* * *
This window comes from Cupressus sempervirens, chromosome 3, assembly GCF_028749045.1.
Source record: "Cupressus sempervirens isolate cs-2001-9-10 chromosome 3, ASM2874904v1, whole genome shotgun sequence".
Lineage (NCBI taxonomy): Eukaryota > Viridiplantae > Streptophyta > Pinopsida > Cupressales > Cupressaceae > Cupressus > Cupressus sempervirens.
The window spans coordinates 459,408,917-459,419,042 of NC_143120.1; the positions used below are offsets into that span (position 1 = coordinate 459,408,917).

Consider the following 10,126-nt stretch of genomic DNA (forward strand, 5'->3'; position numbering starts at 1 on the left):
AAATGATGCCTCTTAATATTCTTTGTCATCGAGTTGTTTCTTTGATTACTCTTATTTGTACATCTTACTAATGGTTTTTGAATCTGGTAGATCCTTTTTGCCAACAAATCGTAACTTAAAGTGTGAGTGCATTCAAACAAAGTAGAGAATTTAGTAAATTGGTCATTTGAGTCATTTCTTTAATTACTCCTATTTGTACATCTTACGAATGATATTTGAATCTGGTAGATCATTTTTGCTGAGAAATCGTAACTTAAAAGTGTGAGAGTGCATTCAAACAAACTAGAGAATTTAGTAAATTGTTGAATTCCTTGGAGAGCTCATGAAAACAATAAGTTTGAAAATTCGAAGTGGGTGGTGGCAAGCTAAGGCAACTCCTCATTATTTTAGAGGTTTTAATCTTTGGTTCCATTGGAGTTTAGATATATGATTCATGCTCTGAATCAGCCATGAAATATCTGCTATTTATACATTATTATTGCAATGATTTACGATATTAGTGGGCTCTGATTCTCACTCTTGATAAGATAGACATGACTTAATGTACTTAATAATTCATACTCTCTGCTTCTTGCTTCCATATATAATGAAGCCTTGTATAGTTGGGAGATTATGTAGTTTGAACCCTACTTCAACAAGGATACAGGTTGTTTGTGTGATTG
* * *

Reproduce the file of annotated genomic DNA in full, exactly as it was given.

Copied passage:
This window comes from Cupressus sempervirens, chromosome 3, assembly GCF_028749045.1.
Source record: "Cupressus sempervirens isolate cs-2001-9-10 chromosome 3, ASM2874904v1, whole genome shotgun sequence".
Lineage (NCBI taxonomy): Eukaryota > Viridiplantae > Streptophyta > Pinopsida > Cupressales > Cupressaceae > Cupressus > Cupressus sempervirens.
The window spans coordinates 459,408,917-459,419,042 of NC_143120.1; the positions used below are offsets into that span (position 1 = coordinate 459,408,917).

Consider the following 10,126-nt stretch of genomic DNA (forward strand, 5'->3'; position numbering starts at 1 on the left):
AAATGATGCCTCTTAATATTCTTTGTCATCGAGTTGTTTCTTTGATTACTCTTATTTGTACATCTTACTAATGGTTTTTGAATCTGGTAGATCCTTTTTGCCAACAAATCGTAACTTAAAGTGTGAGTGCATTCAAACAAAGTAGAGAATTTAGTAAATTGGTCATTTGAGTCATTTCTTTAATTACTCCTATTTGTACATCTTACGAATGATATTTGAATCTGGTAGATCATTTTTGCTGAGAAATCGTAACTTAAAAGTGTGAGAGTGCATTCAAACAAACTAGAGAATTTAGTAAATTGTTGAATTCCTTGGAGAGCTCATGAAAACAATAAGTTTGAAAATTCGAAGTGGGTGGTGGCAAGCTAAGGCAACTCCTCATTATTTTAGAGGTTTTAATCTTTGGTTCCATTGGAGTTTAGATATATGATTCATGCTCTGAATCAGCCATGAAATATCTGCTATTTATACATTATTATTGCAATGATTTACGATATTAGTGGGCTCTGATTCTCACTCTTGATAAGATAGACATGACTTAATGTACTTAATAATTCATACTCTCTGCTTCTTGCTTCCATATATAATGAAGCCTTGTATAGTTGGGAGATTATGTAGTTTGAACCCTACTTCAACAAGGATACAGGTTGTTTGTGTGATTG